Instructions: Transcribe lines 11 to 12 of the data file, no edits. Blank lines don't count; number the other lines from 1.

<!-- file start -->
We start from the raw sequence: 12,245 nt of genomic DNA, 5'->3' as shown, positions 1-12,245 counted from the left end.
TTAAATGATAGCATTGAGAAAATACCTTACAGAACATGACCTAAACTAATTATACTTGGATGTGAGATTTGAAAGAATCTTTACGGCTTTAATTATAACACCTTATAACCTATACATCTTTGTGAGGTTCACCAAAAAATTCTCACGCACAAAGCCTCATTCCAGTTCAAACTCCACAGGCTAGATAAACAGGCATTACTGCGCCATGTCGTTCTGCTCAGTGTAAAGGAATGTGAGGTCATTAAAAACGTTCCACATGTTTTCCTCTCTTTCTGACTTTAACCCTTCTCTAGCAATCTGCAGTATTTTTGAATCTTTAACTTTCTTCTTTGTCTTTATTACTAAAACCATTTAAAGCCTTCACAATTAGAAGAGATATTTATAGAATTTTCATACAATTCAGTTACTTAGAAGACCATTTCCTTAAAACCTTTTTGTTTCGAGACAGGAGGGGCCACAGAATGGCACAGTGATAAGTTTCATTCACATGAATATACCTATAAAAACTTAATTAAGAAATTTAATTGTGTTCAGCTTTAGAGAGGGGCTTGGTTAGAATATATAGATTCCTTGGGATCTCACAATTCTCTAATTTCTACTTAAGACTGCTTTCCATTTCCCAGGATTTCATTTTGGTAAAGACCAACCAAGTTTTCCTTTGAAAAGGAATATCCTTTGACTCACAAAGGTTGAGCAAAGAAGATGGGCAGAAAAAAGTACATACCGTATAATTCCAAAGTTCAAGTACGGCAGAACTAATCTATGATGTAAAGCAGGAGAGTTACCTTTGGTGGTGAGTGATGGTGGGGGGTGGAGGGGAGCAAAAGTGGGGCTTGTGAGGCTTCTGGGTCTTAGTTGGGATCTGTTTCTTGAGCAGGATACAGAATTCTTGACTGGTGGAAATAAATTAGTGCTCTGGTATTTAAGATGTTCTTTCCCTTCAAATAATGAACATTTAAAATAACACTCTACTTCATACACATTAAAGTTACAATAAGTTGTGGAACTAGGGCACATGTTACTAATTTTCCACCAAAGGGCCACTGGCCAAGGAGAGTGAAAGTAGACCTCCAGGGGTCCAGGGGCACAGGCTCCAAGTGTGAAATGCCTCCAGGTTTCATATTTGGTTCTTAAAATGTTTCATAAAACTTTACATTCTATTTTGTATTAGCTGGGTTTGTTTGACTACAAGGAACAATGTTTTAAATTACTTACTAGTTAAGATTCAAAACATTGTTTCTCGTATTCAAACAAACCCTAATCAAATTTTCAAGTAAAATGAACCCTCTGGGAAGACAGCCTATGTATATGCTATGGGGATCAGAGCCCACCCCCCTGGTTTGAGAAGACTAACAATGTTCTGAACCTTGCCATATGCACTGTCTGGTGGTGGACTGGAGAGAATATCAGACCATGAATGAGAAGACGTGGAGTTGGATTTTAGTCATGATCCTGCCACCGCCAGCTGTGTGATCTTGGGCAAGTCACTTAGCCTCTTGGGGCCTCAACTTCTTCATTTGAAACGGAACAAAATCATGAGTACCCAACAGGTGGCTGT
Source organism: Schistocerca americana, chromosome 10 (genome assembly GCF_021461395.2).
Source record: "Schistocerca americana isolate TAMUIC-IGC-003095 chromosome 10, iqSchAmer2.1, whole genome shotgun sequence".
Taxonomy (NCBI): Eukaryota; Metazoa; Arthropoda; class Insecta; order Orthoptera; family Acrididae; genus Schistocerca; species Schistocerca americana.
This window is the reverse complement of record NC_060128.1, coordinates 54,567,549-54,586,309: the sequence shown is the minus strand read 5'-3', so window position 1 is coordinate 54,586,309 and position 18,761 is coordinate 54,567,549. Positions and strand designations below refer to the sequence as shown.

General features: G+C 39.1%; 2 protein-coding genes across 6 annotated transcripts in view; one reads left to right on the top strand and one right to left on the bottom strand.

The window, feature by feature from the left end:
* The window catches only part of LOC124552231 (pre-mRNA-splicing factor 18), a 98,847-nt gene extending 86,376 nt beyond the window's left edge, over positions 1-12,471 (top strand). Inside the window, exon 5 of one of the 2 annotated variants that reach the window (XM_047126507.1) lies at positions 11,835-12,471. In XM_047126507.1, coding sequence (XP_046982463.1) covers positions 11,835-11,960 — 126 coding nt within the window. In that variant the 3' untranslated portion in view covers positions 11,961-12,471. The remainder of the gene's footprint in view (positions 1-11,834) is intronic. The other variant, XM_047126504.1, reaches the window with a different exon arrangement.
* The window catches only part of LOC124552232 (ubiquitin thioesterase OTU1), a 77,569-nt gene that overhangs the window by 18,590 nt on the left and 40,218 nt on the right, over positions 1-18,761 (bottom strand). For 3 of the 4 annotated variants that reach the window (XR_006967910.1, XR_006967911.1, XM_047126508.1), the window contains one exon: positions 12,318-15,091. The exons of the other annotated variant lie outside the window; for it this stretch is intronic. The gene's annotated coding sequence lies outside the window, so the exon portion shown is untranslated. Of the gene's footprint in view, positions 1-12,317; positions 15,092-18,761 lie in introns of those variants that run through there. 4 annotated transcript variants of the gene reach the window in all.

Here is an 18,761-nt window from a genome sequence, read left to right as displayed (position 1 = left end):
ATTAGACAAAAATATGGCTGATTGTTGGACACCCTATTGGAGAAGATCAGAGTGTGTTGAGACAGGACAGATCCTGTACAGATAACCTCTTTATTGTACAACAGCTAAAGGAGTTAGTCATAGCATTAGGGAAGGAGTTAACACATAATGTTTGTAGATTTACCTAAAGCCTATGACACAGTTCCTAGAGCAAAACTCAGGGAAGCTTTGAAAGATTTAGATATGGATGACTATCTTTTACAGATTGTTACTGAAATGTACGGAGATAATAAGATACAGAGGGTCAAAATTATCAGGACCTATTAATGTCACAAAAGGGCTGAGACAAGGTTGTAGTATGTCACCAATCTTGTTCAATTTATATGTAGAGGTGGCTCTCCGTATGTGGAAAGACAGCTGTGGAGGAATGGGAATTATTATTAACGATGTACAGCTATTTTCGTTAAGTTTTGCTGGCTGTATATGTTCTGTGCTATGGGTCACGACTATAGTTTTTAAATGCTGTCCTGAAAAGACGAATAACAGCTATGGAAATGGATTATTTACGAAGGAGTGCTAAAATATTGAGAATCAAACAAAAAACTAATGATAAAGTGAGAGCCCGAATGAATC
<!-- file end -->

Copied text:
Here is an 18,761-nt window from a genome sequence, read left to right as displayed (position 1 = left end):
ATTAGACAAAAATATGGCTGATTGTTGGACACCCTATTGGAGAAGATCAGAGTGTGTTGAGACAGGACAGATCCTGTACAGATAACCTCTTTATTGTACAACAGCTAAAGGAGTTAGTCATAGCATTAGGGAAGGAGTTAACACATAATGTTTGTAGATTTACCTAAAGCCTATGACACAGTTCCTAGAGCAAAACTCAGGGAAGCTTTGAAAGATTTAGATATGGATGACTATCTTTTACAGATTGTTACTGAAATGTACGGAGATAATAAGATACAGAGGGTCAAAATTATCAGGACCTATTAATGTCACAAAAGGGCTGAGACAAGGTTGTAGTATGTCACCAATCTTGTTCAATTTATATGTAGAGGTGGCTCTCCGTATGTGGAAAGACAGCTGTGGAGGAATGGGAATTATTATTAACGATGTACAGCTATTTTCGTTAAGTTTTGCTGGCTGTATATGTTCTGTGCTATGGGTCACGACTATAGTTTTTAAATGCTGTCCTGAAAAGACGAATAACAGCTATGGAAATGGATTATTTACGAAGGAGTGCTAAAATATTGAGAATCAAACAAAAAACTAATGATAAAGTGAGAGCCCGAATGAATC